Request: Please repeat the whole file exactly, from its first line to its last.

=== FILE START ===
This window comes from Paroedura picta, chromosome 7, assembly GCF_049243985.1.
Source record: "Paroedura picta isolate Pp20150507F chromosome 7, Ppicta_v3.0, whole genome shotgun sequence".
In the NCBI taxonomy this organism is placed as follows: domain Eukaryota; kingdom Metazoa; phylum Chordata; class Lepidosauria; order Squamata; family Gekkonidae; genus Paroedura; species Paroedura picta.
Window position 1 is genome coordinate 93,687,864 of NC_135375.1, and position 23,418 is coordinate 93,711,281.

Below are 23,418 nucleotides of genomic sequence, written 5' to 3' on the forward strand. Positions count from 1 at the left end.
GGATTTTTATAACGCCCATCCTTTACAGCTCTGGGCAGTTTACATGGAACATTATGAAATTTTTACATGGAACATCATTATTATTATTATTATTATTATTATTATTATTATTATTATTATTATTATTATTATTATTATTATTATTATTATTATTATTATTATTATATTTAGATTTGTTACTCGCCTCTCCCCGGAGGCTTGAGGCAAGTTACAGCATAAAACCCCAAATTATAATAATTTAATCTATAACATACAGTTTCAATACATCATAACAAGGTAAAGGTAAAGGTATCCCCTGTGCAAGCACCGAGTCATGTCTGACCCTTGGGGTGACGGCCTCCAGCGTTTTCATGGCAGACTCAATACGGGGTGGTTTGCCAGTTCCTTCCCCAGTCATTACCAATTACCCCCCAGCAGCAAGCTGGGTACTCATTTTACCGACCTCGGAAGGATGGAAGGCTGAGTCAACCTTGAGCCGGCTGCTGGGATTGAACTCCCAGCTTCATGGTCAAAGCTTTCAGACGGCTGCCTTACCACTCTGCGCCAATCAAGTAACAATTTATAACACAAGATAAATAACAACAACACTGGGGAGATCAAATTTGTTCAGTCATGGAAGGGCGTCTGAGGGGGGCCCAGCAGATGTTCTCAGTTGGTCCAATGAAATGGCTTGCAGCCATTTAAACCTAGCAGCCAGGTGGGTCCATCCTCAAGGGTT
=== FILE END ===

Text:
This window comes from Paroedura picta, chromosome 7, assembly GCF_049243985.1.
Source record: "Paroedura picta isolate Pp20150507F chromosome 7, Ppicta_v3.0, whole genome shotgun sequence".
In the NCBI taxonomy this organism is placed as follows: domain Eukaryota; kingdom Metazoa; phylum Chordata; class Lepidosauria; order Squamata; family Gekkonidae; genus Paroedura; species Paroedura picta.
Window position 1 is genome coordinate 93,687,864 of NC_135375.1, and position 23,418 is coordinate 93,711,281.

Below are 23,418 nucleotides of genomic sequence, written 5' to 3' on the forward strand. Positions count from 1 at the left end.
GGATTTTTATAACGCCCATCCTTTACAGCTCTGGGCAGTTTACATGGAACATTATGAAATTTTTACATGGAACATCATTATTATTATTATTATTATTATTATTATTATTATTATTATTATTATTATTATTATTATTATTATTATTATTATTATTATTATTATTATATTTAGATTTGTTACTCGCCTCTCCCCGGAGGCTTGAGGCAAGTTACAGCATAAAACCCCAAATTATAATAATTTAATCTATAACATACAGTTTCAATACATCATAACAAGGTAAAGGTAAAGGTATCCCCTGTGCAAGCACCGAGTCATGTCTGACCCTTGGGGTGACGGCCTCCAGCGTTTTCATGGCAGACTCAATACGGGGTGGTTTGCCAGTTCCTTCCCCAGTCATTACCAATTACCCCCCAGCAGCAAGCTGGGTACTCATTTTACCGACCTCGGAAGGATGGAAGGCTGAGTCAACCTTGAGCCGGCTGCTGGGATTGAACTCCCAGCTTCATGGTCAAAGCTTTCAGACGGCTGCCTTACCACTCTGCGCCAATCAAGTAACAATTTATAACACAAGATAAATAACAACAACACTGGGGAGATCAAATTTGTTCAGTCATGGAAGGGCGTCTGAGGGGGGCCCAGCAGATGTTCTCAGTTGGTCCAATGAAATGGCTTGCAGCCATTTAAACCTAGCAGCCAGGTGGGTCCATCCTCAAGGGTT